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Let $A$ be a matrix in the special orthogonal group, $A \in \mathrm{SO}_n$. This means that $A$ is real, $n \times n$, $A^t A = I$ and $\det(A)=1$, that is, the column vectors of $A$ make a positively-oriented orthonormal basis for $\mathbb R^n$.

Decompose $A$ as a block matrix

$$A = \begin{pmatrix} B & C \\ D & E\end{pmatrix}$$

where $B$ is $k \times k$ and $E$ is $(n-k)\times (n-k)$.

I'm looking for a basic linear-algebra argument that $\det(B) = \det(E)$, ideally something that could be presented in a 2nd or 3rd year undergraduate course. So I do not want people to invoke anything like tensor products or differential forms.

C.F.G
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Ryan Budney
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  • Do you agree with my edits? – Rodrigo de Azevedo Jul 31 '20 at 14:02
  • @RodrigodeAzevedo: Partially. Not certain why you erased my tags. The new tags narrow the context too much, in my opinion. – Ryan Budney Aug 01 '20 at 06:40
  • It's your question. You can always revert my edit if it distorts the original spirit of the question. New tags were created over the past 8 years. Narrowing too much is a problem but it can make questions easier to find. I am surprised I have spent over 4 years on Math SE and had not yet found this question. For example, this question is now one of the top questions on block matrices. – Rodrigo de Azevedo Aug 01 '20 at 08:55
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    It's a cute question on block matrices, although the purpose of the question is to describe the geometric properties of the Hodge star on differential forms. Depending on which definition you are using, this could be viewed as the statement that it is invariant under orientation-preserving isometries. I suppose with these comments it will be searchable, as well. – Ryan Budney Aug 01 '20 at 18:47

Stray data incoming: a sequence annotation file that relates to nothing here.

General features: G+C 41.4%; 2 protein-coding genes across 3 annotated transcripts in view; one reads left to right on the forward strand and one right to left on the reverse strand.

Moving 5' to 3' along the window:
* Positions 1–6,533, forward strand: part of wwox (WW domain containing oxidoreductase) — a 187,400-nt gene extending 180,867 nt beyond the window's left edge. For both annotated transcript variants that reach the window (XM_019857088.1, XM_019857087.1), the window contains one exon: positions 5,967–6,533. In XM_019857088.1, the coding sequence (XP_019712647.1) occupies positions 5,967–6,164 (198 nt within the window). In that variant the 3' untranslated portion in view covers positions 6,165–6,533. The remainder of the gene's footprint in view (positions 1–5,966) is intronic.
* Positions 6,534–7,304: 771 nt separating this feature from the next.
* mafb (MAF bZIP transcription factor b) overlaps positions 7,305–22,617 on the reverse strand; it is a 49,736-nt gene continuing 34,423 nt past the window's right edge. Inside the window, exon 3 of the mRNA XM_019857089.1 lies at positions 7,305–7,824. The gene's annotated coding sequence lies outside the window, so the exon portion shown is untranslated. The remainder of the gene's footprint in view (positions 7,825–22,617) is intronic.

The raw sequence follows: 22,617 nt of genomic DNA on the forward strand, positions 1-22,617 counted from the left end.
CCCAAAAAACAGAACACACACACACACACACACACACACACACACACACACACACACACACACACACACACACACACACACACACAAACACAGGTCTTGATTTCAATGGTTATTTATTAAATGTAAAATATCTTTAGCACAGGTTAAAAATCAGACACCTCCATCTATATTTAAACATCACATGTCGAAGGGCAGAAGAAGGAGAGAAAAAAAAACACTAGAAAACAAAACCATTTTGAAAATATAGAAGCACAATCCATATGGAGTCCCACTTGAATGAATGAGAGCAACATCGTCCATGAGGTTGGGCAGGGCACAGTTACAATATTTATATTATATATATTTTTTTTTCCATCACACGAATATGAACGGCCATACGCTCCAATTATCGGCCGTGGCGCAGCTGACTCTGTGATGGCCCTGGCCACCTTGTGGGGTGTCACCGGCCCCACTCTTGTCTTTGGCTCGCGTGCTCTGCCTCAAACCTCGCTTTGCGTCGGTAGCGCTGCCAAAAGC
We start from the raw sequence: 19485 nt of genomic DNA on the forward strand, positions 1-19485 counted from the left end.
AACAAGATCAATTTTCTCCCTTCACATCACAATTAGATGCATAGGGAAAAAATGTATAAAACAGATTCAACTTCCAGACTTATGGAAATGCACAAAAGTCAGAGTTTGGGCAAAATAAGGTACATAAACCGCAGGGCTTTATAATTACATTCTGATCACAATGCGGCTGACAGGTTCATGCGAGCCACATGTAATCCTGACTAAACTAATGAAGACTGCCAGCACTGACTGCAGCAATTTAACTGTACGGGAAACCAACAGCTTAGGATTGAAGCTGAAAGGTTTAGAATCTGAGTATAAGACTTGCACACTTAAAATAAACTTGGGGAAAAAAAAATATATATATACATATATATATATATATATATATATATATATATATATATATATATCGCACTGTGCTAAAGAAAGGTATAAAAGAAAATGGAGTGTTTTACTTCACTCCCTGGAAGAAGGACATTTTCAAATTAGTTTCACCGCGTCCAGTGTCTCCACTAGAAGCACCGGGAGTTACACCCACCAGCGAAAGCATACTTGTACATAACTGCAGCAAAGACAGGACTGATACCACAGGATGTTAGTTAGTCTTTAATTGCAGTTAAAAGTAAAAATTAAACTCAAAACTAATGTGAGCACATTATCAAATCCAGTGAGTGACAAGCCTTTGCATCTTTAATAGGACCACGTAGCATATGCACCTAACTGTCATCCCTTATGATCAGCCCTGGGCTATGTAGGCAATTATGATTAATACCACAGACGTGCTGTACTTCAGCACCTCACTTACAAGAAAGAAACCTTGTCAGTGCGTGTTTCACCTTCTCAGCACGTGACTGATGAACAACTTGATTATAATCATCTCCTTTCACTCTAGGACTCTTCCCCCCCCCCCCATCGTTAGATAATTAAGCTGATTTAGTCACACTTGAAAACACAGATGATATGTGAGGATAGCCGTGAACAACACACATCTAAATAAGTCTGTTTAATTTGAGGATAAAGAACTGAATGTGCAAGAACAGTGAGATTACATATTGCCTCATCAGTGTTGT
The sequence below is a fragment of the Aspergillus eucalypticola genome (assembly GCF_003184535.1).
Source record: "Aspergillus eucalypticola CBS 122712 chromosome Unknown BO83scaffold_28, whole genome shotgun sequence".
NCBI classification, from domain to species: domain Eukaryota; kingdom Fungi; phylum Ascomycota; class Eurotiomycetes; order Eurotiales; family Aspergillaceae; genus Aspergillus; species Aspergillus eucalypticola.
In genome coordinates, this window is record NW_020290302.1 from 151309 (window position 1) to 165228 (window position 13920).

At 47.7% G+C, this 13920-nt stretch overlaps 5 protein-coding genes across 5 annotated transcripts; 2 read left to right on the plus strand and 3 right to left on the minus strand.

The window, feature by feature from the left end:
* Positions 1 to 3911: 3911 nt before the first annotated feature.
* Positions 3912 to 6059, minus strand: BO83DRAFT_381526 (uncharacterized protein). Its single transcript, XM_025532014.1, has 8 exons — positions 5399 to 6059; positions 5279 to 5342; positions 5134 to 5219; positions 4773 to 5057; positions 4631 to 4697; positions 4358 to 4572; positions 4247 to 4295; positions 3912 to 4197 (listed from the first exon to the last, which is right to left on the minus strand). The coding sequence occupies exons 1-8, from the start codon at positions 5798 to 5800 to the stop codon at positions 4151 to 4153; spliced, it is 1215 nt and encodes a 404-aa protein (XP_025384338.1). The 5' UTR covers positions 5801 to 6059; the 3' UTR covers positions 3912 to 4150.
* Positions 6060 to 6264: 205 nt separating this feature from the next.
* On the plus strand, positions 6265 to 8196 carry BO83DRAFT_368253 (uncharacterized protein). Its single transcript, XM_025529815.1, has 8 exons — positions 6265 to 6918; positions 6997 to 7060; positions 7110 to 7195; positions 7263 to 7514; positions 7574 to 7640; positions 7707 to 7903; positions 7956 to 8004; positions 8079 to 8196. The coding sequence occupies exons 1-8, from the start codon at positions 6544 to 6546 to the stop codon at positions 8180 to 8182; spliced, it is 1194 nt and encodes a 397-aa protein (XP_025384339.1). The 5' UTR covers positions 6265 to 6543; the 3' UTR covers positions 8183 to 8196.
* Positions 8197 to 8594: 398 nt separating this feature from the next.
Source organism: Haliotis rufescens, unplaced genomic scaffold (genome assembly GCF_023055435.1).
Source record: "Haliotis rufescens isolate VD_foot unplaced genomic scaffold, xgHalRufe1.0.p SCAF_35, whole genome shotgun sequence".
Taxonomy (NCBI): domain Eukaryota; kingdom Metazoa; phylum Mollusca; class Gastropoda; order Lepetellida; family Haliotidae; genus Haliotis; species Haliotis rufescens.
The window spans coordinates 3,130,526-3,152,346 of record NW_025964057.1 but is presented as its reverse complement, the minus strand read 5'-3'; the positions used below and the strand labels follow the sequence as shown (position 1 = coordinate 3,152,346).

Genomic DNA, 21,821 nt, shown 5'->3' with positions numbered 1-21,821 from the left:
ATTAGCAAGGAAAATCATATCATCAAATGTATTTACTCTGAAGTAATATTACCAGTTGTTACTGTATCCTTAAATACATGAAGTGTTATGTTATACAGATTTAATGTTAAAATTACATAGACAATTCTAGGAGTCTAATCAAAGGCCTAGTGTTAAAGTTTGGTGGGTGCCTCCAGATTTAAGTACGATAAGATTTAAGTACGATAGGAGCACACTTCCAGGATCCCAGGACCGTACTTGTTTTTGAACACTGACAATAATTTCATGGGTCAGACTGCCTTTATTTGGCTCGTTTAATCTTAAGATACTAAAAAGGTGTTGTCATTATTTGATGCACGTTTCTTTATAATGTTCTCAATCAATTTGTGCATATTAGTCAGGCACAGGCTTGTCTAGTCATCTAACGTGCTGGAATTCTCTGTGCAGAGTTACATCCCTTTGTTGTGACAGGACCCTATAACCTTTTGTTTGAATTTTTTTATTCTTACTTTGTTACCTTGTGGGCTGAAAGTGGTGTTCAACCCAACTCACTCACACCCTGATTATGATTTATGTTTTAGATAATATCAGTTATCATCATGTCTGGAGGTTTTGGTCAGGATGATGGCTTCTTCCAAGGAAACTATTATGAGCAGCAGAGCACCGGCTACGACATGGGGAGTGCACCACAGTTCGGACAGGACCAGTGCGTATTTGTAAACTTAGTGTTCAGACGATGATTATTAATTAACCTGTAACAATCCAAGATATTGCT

• I reverted my edits. – Rodrigo de Azevedo Aug 01 '20 at 18:51

1 Answers1

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Some googling brought up this, Hudson's book "Kummer's quartic surface", containing the following argument.

Given $A = \begin{pmatrix} B & C\\ D & E\end{pmatrix}$, orthgonality gives us that $A^{-1} = A^t = \begin{pmatrix} B^t & D^t\\C^t & E^t\end{pmatrix}$.

The block matrix multiplication gives $$I = A^t A = \begin{pmatrix} B^tB + D^tD & B^t C + D^tE\\C^tB + E^t D & C^tC + E^tE\end{pmatrix}$$

so $B^tB + D^tD = I$, $B^tC + D^tE = 0$, and $C^tC + E^tE = I$ (but the two $I$s probably have different size).

Now, using these relations, it's easy to see that $$\begin{pmatrix} B^t & D^t\\0&I\end{pmatrix} A = \begin{pmatrix} B^t & D^t\\0&I\end{pmatrix}\begin{pmatrix}B&C\\D&E\end{pmatrix} = \begin{pmatrix} I & 0\\D &E\end{pmatrix}$$

(but I confess to being at a loss of how to motivate where this came from - it's in the book).

From here, taking the determinant of both sides, using the fact that $\det(A) = 1$ and that $\det$ is a homomorphism, gives $$\det\begin{pmatrix} B^t & D^t\\0&I\end{pmatrix} = \det\begin{pmatrix} I&0\\D&E\end{pmatrix}$$

but the determinant of a block matrix with one block $0$ is the product of the determinants of the diagonal blocks, so we get $\det(B^t) = \det(E)$. Finally, note that $\det(B^t) = \det(B)$, so we're done.

Hans Lundmark
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Jason DeVito
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    Thanks Jason, that's a lovely argument. I was hopeful something like that would work, but I didn't notice the step you found tricky to motivate. I'll see if I can massage it into something more natural. – Ryan Budney Mar 21 '12 at 01:40
  • Here's an argument I noticed in one of Will Jagy's posts: $$ \left( \begin{array}{cc} A & B \\\ 0 & I \end{array} \right) \left( \begin{array}{cc} A^t & C^t \\\ B^t & D^t \end{array} \right) = \left( \begin{array}{cc} I & 0 \\\ B^t & D^t \end{array} \right). $$ This assumes the matrix $\left(\begin{array}{cc} A & B \\\ C & D\end{array}\right)$ is orthogonal. – Ryan Budney May 24 '19 at 11:13
  • Can something similar be said about the invertibility of the bottom left block D? – gen Oct 16 '21 at 01:43
  • $D$ certainly doesn't need to be invertible, e.g., then the matrix is the identity. It *can* be invertible (for example, take a standard $2\times 2$ rotation matrix by angle $\neq 0,\pi$.). I'm not sure what more can be said. – Jason DeVito Oct 16 '21 at 02:16
  • @Robert Fridz Why have you deleted your question ? It's not a good habit. Moreover, I was about to give you another link [here](https://mathoverflow.net/q/134547) – Jean Marie Nov 18 '21 at 22:26